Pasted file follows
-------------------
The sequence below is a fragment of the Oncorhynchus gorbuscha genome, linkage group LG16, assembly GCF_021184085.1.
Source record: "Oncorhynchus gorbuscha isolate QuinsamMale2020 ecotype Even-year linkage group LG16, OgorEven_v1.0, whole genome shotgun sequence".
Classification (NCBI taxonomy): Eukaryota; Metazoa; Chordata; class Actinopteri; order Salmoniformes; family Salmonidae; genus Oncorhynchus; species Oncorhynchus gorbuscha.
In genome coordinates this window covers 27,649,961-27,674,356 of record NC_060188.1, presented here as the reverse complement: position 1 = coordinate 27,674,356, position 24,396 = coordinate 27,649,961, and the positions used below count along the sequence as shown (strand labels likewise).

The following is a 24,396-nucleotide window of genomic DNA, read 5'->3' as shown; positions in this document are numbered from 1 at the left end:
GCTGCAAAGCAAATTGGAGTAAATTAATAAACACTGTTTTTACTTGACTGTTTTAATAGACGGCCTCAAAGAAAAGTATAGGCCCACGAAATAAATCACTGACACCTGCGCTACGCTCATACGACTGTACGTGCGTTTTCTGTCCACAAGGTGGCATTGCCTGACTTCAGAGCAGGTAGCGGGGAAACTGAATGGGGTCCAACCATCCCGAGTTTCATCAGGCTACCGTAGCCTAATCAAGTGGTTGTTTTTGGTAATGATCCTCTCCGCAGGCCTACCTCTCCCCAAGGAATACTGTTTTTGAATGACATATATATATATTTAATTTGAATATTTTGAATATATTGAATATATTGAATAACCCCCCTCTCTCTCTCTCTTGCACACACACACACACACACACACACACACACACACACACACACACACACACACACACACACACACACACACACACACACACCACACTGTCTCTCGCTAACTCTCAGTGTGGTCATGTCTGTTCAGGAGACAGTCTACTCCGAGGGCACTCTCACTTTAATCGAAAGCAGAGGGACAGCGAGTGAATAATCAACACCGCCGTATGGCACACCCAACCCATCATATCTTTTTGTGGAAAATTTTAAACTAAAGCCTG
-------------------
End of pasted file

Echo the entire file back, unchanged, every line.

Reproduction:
The sequence below is a fragment of the Oncorhynchus gorbuscha genome, linkage group LG16, assembly GCF_021184085.1.
Source record: "Oncorhynchus gorbuscha isolate QuinsamMale2020 ecotype Even-year linkage group LG16, OgorEven_v1.0, whole genome shotgun sequence".
Classification (NCBI taxonomy): Eukaryota; Metazoa; Chordata; class Actinopteri; order Salmoniformes; family Salmonidae; genus Oncorhynchus; species Oncorhynchus gorbuscha.
In genome coordinates this window covers 27,649,961-27,674,356 of record NC_060188.1, presented here as the reverse complement: position 1 = coordinate 27,674,356, position 24,396 = coordinate 27,649,961, and the positions used below count along the sequence as shown (strand labels likewise).

The following is a 24,396-nucleotide window of genomic DNA, read 5'->3' as shown; positions in this document are numbered from 1 at the left end:
GCTGCAAAGCAAATTGGAGTAAATTAATAAACACTGTTTTTACTTGACTGTTTTAATAGACGGCCTCAAAGAAAAGTATAGGCCCACGAAATAAATCACTGACACCTGCGCTACGCTCATACGACTGTACGTGCGTTTTCTGTCCACAAGGTGGCATTGCCTGACTTCAGAGCAGGTAGCGGGGAAACTGAATGGGGTCCAACCATCCCGAGTTTCATCAGGCTACCGTAGCCTAATCAAGTGGTTGTTTTTGGTAATGATCCTCTCCGCAGGCCTACCTCTCCCCAAGGAATACTGTTTTTGAATGACATATATATATATTTAATTTGAATATTTTGAATATATTGAATATATTGAATAACCCCCCTCTCTCTCTCTCTTGCACACACACACACACACACACACACACACACACACACACACACACACACACACACACACACACACACACACACACACACACCACACTGTCTCTCGCTAACTCTCAGTGTGGTCATGTCTGTTCAGGAGACAGTCTACTCCGAGGGCACTCTCACTTTAATCGAAAGCAGAGGGACAGCGAGTGAATAATCAACACCGCCGTATGGCACACCCAACCCATCATATCTTTTTGTGGAAAATTTTAAACTAAAGCCTG